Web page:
New Year’s always reminds me of something the late George Burns once wrote in The New York Times: “Growing up on the Lower East Side of Manhattan,” Burns wrote, “I always looked forward to New Year’s mainly because it was the only thing we could afford that was really new.” Burns was a lifelong, professional comedian, of course, and that was his laugh line. But then he added: “And we always believed that things were going to get better during the New Year.”

Historically, different peoples and cultures have marked the passing of the year with many different customs and even on many different dates. When, for example, George Washington was born on February 11, 1731, in colonial Virginia, it was already February 22, 1732, in Catholic Quebec and Latin America. Just 10 days ago, all sorts of people preoccupied themselves (in a somewhat silly way) with the ancient Mayan calendar. Our preoccupation with the computing of time, the movements of the sun and the moon, the changing of the seasons, and the repetitive cycle of years, however, has been universal. Whether celebrated in spring, summer, autumn, or the dead of winter (as we do), the end of an old year and the beginning of a new one have universally been seen as a special moment in time, when past and future meet.  Before anyone ever exchanged Christmas presents, people were giving each other New Year’s gifts.  The Chinese even had New Year’s greeting cards – over a thousand years ago.

Seconds, minutes, hours, days, weeks, months, and years – our preoccupation with time is itself apparently timeless. It may be one of our most distinctly human traits, since one of the earliest things human beings became aware of must have been our own mortality – the fact that we live and die in a set period of time. Time is truly precious  - precisely because we have just a limited amount of it.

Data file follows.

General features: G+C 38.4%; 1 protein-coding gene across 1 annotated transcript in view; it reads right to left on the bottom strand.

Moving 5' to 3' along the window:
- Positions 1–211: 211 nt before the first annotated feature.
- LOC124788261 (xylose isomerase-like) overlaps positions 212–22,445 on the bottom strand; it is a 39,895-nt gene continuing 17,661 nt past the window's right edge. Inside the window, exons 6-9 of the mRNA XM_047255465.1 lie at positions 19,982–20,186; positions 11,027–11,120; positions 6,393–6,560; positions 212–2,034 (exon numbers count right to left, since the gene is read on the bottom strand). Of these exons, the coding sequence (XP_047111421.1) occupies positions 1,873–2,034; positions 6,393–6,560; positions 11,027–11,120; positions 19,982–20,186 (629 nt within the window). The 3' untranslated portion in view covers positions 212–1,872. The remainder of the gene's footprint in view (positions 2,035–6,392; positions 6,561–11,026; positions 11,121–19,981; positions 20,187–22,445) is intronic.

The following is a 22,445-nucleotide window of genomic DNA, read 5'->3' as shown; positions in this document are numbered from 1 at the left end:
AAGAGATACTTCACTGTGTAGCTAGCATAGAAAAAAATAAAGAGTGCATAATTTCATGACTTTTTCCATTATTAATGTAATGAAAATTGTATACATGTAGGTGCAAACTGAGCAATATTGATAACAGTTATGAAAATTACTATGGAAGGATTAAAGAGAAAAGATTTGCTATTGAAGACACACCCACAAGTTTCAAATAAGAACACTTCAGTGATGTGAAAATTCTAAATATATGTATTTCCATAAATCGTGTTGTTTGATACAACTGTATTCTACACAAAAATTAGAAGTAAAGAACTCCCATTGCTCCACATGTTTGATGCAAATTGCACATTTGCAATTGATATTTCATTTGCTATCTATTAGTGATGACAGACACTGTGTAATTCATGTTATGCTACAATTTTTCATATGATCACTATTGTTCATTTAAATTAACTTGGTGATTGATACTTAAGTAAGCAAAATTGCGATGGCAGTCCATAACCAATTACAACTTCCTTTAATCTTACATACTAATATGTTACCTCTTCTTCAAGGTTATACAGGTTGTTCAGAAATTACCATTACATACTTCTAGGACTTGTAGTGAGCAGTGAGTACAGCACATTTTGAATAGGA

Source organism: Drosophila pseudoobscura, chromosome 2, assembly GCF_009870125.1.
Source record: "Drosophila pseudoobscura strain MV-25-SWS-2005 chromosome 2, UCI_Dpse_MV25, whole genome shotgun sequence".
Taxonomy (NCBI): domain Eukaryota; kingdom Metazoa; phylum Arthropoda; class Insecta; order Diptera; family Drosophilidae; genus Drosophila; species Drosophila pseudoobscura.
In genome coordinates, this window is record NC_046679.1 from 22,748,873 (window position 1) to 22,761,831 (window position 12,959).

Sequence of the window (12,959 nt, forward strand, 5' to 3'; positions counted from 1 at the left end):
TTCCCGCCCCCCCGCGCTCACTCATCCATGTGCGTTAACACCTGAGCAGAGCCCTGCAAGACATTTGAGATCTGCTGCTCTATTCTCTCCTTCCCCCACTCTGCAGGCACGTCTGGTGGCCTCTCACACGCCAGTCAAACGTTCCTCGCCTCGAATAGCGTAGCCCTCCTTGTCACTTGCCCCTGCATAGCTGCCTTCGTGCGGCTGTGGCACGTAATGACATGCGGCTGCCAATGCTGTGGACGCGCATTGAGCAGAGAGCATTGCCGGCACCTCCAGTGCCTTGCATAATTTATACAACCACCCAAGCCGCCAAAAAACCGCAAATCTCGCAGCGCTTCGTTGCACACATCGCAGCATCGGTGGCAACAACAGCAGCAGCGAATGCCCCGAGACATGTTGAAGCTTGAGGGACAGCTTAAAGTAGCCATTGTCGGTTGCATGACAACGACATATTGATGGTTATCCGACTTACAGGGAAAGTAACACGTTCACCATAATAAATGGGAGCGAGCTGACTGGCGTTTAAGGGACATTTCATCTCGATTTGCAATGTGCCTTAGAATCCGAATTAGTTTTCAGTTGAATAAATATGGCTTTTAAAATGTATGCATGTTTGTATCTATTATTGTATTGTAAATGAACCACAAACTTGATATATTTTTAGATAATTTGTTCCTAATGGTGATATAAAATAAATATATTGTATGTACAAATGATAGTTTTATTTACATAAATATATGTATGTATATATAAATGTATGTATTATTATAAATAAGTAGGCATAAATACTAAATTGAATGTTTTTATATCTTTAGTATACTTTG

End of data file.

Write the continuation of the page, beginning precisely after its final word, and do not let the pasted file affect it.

Of course, most of that time is what we might call “Ordinary time” – the day-to-day routine of work and personal life, punctuated by those special moments, the highs and lows of life, most of which happen when they happen, not particularly according to any calendar. Yet the calendar is always there, and never more obviously than on this day, when the simple act of changing the date makes us stop and think about what, if anything, it all means.

If history has taught us anything, it has taught us the fragility of some of the things we want to pin our hopes on. All over the world, people are beginning a new year with worries and anxieties about basic, important things - our country’s economy, far away wars and close-to-home violence, and, of course, the perennial worries about one’s job, one’s career, one’s family, in other words the future. It’s not for nothing, after all, that we pray every day at Mass that we may be safe from all distress, as we await the blessed hope and the coming of our Savior, Jesus Christ.

Yet we still come to this new year with hope. Like George Burns, we want to believe that things may be better in this new year, better for ourselves, better for the world. Hope is everyone’s response to the universal human desire for happiness. Hope keeps us from giving in to discouragement and sustains us in times of difficulty. Hope takes us out of ourselves and unites us with others.